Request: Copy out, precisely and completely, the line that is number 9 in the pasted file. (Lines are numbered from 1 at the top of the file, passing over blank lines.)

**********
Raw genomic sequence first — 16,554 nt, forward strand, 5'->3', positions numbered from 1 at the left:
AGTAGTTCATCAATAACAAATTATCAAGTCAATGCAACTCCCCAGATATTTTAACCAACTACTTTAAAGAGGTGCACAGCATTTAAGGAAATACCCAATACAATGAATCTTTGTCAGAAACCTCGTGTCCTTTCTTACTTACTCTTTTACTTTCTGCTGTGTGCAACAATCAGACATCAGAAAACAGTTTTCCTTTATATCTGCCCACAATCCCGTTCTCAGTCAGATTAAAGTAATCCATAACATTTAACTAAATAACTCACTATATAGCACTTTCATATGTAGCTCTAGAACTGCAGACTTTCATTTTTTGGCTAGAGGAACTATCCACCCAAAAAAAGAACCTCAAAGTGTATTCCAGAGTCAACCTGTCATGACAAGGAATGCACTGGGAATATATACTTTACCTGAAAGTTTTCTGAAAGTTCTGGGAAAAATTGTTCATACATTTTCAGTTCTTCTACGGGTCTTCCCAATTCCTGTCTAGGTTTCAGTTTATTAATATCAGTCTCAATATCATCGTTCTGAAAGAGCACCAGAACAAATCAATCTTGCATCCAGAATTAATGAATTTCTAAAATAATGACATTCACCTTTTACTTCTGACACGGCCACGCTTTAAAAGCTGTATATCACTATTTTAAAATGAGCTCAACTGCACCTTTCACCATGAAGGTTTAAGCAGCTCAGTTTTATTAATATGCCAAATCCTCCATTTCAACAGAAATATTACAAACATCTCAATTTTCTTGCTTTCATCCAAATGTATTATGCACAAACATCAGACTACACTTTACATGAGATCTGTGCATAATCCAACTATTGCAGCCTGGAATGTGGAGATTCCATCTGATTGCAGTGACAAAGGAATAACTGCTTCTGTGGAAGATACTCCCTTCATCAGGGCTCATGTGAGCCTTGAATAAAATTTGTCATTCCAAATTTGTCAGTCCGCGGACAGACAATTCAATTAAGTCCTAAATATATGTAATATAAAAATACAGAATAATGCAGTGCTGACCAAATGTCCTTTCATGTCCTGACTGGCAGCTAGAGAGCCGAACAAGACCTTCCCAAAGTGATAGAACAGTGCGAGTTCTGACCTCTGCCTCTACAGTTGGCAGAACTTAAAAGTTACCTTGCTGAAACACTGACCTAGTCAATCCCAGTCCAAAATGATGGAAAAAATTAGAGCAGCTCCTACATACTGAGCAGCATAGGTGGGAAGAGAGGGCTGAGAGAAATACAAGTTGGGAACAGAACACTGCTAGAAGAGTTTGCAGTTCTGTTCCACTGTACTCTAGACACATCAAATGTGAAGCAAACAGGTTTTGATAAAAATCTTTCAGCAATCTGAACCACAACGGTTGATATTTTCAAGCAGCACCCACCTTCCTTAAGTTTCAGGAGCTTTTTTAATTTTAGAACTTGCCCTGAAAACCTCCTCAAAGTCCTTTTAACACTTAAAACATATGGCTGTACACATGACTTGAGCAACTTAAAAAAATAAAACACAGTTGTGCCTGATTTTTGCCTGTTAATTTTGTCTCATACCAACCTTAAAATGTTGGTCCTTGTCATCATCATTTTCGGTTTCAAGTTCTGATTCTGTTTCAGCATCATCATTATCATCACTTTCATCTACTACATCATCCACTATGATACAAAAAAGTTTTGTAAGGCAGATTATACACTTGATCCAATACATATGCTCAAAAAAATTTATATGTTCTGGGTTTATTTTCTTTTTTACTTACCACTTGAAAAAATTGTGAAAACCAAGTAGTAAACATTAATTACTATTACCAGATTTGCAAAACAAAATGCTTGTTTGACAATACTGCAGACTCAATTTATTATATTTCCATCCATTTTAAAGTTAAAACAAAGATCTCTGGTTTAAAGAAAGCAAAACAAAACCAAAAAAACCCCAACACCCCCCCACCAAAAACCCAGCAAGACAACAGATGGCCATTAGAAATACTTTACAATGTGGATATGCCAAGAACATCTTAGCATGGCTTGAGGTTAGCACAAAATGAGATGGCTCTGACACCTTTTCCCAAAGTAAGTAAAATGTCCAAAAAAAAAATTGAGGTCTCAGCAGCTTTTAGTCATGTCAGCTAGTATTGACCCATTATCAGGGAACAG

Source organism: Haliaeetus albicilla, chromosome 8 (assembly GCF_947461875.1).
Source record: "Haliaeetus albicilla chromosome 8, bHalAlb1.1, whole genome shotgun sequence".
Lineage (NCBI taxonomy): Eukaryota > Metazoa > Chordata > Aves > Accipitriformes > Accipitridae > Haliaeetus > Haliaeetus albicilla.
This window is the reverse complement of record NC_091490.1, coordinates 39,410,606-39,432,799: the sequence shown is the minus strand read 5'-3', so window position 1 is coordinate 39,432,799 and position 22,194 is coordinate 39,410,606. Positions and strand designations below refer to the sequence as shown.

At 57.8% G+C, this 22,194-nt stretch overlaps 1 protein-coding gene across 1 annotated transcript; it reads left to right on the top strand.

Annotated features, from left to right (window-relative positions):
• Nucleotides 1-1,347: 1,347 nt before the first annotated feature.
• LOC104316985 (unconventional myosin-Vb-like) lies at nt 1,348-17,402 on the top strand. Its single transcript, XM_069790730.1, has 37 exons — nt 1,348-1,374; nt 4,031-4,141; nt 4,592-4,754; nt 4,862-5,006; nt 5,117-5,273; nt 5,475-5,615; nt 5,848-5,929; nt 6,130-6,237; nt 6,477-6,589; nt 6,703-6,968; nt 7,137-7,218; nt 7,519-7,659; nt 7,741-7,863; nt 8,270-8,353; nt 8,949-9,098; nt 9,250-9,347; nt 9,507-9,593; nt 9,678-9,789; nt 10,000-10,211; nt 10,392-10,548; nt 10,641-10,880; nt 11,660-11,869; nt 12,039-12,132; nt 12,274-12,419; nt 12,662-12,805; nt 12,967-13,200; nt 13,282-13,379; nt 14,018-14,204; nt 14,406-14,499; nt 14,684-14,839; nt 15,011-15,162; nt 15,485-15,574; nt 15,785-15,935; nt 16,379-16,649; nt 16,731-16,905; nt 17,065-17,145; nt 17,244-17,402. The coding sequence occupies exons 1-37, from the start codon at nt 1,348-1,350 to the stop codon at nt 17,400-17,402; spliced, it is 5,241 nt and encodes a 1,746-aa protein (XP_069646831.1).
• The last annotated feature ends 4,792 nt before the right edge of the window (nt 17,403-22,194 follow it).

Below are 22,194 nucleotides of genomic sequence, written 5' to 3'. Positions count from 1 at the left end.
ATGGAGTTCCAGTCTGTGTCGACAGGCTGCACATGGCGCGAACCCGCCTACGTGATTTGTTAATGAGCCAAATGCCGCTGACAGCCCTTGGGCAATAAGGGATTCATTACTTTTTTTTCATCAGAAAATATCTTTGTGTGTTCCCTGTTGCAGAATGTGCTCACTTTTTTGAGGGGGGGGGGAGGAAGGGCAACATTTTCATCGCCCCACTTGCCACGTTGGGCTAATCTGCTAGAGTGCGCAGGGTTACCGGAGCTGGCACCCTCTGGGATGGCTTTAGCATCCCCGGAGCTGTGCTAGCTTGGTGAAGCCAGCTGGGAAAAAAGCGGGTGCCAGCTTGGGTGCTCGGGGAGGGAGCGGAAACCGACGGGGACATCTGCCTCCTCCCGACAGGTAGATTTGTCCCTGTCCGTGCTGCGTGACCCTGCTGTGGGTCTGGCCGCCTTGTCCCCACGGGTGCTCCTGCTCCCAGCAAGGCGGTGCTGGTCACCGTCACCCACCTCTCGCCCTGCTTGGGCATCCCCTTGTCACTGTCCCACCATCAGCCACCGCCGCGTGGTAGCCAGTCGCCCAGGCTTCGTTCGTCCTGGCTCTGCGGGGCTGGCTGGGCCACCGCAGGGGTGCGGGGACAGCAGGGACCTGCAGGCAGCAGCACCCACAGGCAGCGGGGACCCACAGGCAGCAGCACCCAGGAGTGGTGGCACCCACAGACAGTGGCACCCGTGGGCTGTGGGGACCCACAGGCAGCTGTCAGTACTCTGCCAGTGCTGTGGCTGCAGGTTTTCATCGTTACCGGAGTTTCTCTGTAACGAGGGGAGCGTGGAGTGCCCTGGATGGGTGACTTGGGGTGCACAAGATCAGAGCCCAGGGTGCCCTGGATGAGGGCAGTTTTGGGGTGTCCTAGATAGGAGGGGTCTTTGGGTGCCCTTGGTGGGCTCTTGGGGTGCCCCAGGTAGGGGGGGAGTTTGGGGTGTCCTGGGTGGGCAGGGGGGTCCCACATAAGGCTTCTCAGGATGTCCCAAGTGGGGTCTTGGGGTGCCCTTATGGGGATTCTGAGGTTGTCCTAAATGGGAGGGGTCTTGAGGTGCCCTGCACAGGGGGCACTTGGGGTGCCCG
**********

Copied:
• Nucleotides 1-1,347: 1,347 nt before the first annotated feature.